In 2010, I was a new blogger - Set List in May and Puppy Love in November. I had no online advice to follow. I had no pro blogger words of wisdom. I only had me. I relied on my passion for each blog niche and a world of good luck (hoped for by me). I created a journey that was rocky from the start but strived to smooth out as time has gone on. Today, my journey is still rocky.
In previous posts, my story about Set List is clear. However, there are deeper emotions that linger from a post in my first month as a blogger.
When I launched Set List with my first post and my first advertisement addition, I wrongfully assumed that traffic will come...in a substantial amount...Google AdSense will be made...and my good luck will be proven.
In my first month on Set List, I received some traffic, some comment attraction, some pennies, a dim horizon of good luck. I kept going. More traffic will come...in a larger amount...pennies to dollars...and a brighter horizon of good luck.
Months went by...years went by...100+ traffic/month...$.01 penny every so often (a.k.a. months)...the sun has set on my horizon.
Four years later to the month, I treat Set List as a new blog with a new journey that will once more be rocky and hoped to smooth out over time. I feel like a new blogger in need of online advice and pro blogger words of wisdom. Yet the words of advice I come across are no longer new. I discovered such wisdom as I went along with my blog. I feel now a need to share a confession list...a list far from Set List.
4) Scared straight
5) Still frustrated
The age old question is "What does success mean for you?" This question applies to all. In the blogosphere, success is measured in various ways. Some feel successful when sharing insightful posts and engaging with readers. Some feel successful when gaining traffic by the thousands per month. Some feel successful when earning a six-figure income annually.
Where am I? My idea of success falls under all three measurements.
I love to post on Set List because my passion for music and my passion for writing and sharing thoughts is so strong that words cannot describe. When I publish every post, I hope to tap into a reader's interest and start a chat through comments or even emails. I write for me and I write even more for readers.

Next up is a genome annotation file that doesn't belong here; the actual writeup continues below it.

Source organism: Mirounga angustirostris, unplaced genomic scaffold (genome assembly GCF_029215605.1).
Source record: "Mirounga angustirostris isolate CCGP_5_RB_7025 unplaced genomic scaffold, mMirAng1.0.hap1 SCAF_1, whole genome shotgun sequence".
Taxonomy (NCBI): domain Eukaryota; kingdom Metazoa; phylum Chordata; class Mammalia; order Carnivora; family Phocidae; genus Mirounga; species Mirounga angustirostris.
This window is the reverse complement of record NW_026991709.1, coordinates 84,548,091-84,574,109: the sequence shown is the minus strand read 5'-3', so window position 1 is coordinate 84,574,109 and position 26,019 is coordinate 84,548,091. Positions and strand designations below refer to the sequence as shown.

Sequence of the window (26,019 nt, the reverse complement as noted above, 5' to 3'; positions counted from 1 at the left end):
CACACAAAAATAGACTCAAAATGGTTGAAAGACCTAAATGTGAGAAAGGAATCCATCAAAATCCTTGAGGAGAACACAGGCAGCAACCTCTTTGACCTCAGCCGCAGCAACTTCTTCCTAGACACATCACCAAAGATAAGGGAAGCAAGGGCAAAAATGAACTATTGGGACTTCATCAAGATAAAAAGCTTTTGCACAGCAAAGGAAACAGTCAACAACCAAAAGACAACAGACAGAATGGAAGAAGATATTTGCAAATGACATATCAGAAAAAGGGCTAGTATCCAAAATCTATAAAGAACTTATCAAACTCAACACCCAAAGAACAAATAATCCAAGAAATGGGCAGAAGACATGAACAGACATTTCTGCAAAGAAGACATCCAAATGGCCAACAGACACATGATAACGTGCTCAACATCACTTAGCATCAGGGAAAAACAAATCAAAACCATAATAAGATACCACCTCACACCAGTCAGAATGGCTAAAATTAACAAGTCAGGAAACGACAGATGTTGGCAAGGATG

When I publish every post, I hope for my words to be unique enough to attract attention from readers and passersby. When I do attract attention, I hope for word of mouth from readers and passersby. I hope for my words to stand out in such a way that readers, passersby, and all those following word of mouth will come in greater waves well beyond 100 per month. In this way, I will feel that what I write will have proven meaning and worth. I think every writer hopes for their work, whether online or offline, to have defined meaning and worth in ways special to them.
My blog is my career. I may not work 40 hours a week in a fluorescent-lit office. I may not work overtime on a project brought forth by a boss at the last minute. I work for myself. My hours vary. A traditional 9-5 receives a guaranteed payday every week or every two weeks. Overtime work receives overtime pay. My blog, as my career, doesn't come with a guaranteed salary or pay. Yet do I still want an income? Yes! Do I want six figures? A lovely thought, but I desire to reach my first $100 and go from there. My ideal annual income from my blog career? In perfectly stated words, "I have expensive taste. Unfortunately, I don't have the funds to match." - Amy Lynn Andrews (http://amylynnandrews.com)
Why - I feel alone when I blog. I feel as though I am writing to no one, by the few or by the thousand. I feel that my words on a niche I am so passionate about go unheard or unwanted. Viewers don't connect with my posts the way I find in more successful sites.
Why - I write every day with profound eagerness. Every day brings a new genre to post about. Every day brings in a new angle to post about. Every day brings in a new YouTube video for pure enjoyment. Every day, every day, every day. And nothing.
Why - My blog as a career with an income. If my words don't bring in traffic, engaged or passing interest, my hope for the ultimate revenue generator being advertisement clicks is shot. I survive because of my mom. However, my expensive taste is just a few blocks down in what I so dearly want to be my first apartment. I just don't have the funds.
4) Scared straight
Why - I am in my early 30s with a resume that really won't get past an employer. My undergraduate degree is long gone. My graduate degree failed me in finding a job within my first year out. Random jobs go without response. My last interview was at least four years ago, before I created Set List. If my blog cannot stand to be my career, what will I do?
5) Still frustrated
Why - For all the reasons above.
This is my Set List confession, filled with emotions lingering from May 2010 to present. If this post were to be configured into lyrics, my confession would be on a set list (genre unknown).